If you’re choosing to sell online, you should start off with the online version of an auction house: eBay. While you’ll probably find some online locations for specialist toy sales, eBay is too big to overlook.
Similarly, you should take the time to evaluate the possibilities of Facebook. It is now simple to sell your old stuff on Facebook, with groups dedicated to buying and selling almost everything.
You can sell on various online marketplaces, but you’re probably going to be using eBay the most, certainly at first.
6. Take Time to Craft Your Listing and Description
As with any online listing, you should add all the necessary information. If you’re using eBay, its automation tools may be useful, but overall take the time to write your own description. Use item specifications if necessary.
You might also include a personal memory of the item, such as when you first bought it. Anything that can give a potential buyer an idea of your relationship with the item you’re selling is useful. It makes your listing memorable, and helps it to stand out, which is important with so much competition.
Meanwhile, if the item is a limited edition or comes with certification, highlight this, and photograph it too. It can add significant value, and again serve to make your listing more valuable.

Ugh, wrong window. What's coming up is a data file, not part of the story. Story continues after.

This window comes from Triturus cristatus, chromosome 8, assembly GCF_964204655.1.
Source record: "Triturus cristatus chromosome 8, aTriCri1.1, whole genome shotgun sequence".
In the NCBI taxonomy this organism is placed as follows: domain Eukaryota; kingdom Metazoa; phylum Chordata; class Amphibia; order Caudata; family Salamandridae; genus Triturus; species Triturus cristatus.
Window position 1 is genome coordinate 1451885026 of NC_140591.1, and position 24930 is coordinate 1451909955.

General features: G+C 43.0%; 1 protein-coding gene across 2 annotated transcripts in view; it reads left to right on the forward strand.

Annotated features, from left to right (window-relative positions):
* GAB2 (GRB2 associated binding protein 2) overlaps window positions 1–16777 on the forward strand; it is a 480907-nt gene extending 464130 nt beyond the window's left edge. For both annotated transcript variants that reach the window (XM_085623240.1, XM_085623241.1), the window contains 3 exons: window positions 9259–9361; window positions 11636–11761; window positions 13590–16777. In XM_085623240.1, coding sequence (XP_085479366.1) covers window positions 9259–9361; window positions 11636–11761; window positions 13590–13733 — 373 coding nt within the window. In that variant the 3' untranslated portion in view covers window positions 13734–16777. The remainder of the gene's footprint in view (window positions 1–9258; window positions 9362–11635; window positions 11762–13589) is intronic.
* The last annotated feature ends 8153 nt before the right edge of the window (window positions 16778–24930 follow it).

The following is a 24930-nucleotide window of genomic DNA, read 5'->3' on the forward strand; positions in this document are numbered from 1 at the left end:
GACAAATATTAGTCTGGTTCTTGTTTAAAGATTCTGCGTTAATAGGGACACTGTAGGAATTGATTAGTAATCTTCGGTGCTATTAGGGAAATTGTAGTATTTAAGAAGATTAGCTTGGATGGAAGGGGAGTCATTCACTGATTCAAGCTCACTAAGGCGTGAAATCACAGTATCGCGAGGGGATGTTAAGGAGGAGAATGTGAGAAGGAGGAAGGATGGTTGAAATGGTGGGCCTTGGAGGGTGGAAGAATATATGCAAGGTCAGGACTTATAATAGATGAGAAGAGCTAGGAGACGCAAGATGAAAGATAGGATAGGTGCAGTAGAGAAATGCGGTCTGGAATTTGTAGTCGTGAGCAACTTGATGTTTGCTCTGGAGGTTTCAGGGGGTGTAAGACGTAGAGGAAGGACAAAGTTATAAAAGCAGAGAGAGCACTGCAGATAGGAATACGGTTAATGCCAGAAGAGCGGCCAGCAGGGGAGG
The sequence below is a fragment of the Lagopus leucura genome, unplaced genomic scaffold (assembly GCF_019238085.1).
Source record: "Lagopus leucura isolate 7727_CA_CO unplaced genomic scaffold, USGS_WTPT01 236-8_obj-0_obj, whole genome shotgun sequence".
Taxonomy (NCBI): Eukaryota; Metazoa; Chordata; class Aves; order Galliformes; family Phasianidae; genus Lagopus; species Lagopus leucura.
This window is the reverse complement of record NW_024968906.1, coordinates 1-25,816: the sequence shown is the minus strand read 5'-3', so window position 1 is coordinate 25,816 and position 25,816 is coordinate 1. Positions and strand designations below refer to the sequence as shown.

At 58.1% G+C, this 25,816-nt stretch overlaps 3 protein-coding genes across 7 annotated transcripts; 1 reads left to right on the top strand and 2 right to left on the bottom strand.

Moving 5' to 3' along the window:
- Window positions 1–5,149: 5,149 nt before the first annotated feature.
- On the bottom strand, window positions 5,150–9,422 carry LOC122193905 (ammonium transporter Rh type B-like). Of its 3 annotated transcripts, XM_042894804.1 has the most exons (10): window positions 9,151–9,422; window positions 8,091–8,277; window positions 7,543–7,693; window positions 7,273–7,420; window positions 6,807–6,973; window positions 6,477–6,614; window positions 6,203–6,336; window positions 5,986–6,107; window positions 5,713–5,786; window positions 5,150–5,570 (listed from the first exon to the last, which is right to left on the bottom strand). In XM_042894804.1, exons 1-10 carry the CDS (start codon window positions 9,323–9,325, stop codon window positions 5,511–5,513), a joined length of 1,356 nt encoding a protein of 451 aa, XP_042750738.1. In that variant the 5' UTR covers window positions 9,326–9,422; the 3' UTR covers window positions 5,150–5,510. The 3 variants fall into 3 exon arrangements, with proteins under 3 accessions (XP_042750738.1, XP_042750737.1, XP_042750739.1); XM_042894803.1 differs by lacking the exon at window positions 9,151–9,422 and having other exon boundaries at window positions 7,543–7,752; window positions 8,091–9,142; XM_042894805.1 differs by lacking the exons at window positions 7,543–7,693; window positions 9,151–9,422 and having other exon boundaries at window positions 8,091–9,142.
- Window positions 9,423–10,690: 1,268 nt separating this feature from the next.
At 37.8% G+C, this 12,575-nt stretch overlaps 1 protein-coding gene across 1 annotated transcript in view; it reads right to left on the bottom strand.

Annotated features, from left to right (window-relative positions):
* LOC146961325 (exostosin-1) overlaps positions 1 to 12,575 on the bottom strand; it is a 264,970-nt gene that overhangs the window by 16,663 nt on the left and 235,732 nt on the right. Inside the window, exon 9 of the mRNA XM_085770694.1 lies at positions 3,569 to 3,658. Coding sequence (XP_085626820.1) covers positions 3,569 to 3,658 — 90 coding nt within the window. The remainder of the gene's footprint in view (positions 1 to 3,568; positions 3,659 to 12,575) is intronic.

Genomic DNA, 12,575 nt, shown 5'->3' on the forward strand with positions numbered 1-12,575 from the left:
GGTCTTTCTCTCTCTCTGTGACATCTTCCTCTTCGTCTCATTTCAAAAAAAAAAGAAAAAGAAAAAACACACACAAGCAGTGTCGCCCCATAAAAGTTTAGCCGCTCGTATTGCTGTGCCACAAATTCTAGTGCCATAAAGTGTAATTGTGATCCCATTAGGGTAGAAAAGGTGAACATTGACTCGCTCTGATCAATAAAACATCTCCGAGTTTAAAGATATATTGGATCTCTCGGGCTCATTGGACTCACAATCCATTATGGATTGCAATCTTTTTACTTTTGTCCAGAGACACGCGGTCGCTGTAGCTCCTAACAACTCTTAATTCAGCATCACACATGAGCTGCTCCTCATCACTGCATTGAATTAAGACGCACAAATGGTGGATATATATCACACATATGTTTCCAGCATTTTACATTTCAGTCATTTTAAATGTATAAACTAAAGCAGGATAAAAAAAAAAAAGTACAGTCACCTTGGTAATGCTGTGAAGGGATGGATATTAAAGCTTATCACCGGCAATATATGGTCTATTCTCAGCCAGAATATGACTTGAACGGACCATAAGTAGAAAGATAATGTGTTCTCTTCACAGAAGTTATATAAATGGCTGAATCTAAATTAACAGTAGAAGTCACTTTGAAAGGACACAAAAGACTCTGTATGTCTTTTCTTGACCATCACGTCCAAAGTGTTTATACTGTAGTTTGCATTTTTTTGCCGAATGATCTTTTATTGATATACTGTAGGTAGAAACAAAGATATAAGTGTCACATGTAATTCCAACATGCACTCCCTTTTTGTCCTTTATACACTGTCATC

7. Understand the Importance of Keywords
Wherever you’re selling the item, make sure you clearly describe it in the listing title, using its most recognized name, followed by the condition it is in. This is useful both for the listings page of the site you’re using, and any search engines that might be indexing the listing site or its sub-categories.
For instance, “Original Transformers G1 Soundwave BNMIB w/Buzzsaw Cassette” tells the reader that the item is a Generation 1 Transformer figure, is “Brand New, Mint in Box”, and comes with the Buzzsaw cassette transformer. This works far better than “1980s Transformer Cassette Player”—searches on eBay and Google will be for “Soundwave,” “Transformers Soundwave,” or “G1 Soundwave”.